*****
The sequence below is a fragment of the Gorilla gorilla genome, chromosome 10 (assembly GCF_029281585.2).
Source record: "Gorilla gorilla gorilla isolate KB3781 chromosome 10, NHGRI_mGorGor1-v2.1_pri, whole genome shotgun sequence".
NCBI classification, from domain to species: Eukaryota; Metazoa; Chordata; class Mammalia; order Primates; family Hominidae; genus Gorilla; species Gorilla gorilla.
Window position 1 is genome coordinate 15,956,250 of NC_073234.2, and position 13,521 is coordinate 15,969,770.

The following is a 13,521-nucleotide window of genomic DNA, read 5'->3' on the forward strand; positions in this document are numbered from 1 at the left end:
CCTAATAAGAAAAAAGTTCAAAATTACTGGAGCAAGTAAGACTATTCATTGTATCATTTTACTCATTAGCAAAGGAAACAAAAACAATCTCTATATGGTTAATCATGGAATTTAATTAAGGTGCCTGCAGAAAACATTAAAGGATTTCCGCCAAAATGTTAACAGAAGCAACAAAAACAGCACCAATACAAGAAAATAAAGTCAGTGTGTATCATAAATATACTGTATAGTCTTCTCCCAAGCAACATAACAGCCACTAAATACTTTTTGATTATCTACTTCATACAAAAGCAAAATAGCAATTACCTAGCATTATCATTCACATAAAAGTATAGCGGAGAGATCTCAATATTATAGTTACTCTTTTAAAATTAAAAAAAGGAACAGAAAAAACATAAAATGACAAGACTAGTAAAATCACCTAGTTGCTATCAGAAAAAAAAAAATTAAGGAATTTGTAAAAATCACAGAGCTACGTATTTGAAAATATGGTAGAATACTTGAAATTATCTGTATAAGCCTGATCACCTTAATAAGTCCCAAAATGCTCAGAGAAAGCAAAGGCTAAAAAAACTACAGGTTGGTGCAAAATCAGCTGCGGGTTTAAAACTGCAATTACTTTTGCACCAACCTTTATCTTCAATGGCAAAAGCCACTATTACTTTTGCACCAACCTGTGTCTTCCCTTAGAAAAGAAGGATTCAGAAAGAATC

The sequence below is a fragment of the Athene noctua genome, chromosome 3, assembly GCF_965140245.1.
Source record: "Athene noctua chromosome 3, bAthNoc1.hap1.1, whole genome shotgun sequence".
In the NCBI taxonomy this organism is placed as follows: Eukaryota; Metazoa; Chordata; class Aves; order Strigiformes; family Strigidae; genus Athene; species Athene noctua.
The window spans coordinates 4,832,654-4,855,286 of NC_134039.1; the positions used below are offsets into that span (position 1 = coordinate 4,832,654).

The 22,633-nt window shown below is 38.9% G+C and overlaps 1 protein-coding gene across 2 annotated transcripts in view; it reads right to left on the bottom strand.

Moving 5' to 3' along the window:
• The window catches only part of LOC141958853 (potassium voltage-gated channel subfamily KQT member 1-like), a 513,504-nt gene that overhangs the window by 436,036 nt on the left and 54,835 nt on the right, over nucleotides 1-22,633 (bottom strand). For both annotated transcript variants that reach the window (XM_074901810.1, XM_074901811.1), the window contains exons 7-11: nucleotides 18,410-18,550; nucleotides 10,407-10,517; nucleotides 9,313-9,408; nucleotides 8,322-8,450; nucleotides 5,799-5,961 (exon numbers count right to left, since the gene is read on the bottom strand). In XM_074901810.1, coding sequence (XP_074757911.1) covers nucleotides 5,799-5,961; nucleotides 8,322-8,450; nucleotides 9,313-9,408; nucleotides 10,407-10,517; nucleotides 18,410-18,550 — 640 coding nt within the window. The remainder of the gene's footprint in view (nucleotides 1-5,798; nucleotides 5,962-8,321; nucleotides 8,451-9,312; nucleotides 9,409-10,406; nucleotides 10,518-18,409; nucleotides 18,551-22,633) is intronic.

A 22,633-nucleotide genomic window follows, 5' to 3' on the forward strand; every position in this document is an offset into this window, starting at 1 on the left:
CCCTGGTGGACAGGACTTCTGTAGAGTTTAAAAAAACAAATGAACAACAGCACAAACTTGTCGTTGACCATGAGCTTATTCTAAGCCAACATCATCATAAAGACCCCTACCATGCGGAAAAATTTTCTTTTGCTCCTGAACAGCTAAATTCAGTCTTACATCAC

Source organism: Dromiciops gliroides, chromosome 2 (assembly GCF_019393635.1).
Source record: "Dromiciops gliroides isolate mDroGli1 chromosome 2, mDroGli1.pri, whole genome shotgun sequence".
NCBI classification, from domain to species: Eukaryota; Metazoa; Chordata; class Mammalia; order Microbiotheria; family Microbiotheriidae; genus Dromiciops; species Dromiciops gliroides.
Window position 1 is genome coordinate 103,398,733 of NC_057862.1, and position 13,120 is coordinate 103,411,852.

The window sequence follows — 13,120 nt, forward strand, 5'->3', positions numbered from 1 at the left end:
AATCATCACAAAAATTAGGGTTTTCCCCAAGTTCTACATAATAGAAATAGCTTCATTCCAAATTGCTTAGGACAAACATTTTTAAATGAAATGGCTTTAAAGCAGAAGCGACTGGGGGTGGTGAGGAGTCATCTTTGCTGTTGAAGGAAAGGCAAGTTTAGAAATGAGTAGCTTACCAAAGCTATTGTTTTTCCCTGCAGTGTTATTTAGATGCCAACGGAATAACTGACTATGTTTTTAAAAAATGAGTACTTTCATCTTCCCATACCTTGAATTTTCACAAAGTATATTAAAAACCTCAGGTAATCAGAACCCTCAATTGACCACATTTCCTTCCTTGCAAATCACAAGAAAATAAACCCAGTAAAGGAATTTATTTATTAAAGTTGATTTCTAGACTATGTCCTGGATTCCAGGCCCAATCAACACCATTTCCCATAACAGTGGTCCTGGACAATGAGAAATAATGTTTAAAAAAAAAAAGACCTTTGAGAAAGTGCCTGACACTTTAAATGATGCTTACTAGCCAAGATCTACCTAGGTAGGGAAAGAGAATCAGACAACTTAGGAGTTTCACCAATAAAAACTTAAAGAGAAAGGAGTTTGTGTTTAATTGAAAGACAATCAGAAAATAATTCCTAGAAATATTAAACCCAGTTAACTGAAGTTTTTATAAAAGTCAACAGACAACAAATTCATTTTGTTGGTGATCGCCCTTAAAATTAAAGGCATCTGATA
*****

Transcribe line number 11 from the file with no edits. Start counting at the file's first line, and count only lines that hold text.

The 22,633-nt window shown below is 38.9% G+C and overlaps 1 protein-coding gene across 2 annotated transcripts in view; it reads right to left on the bottom strand.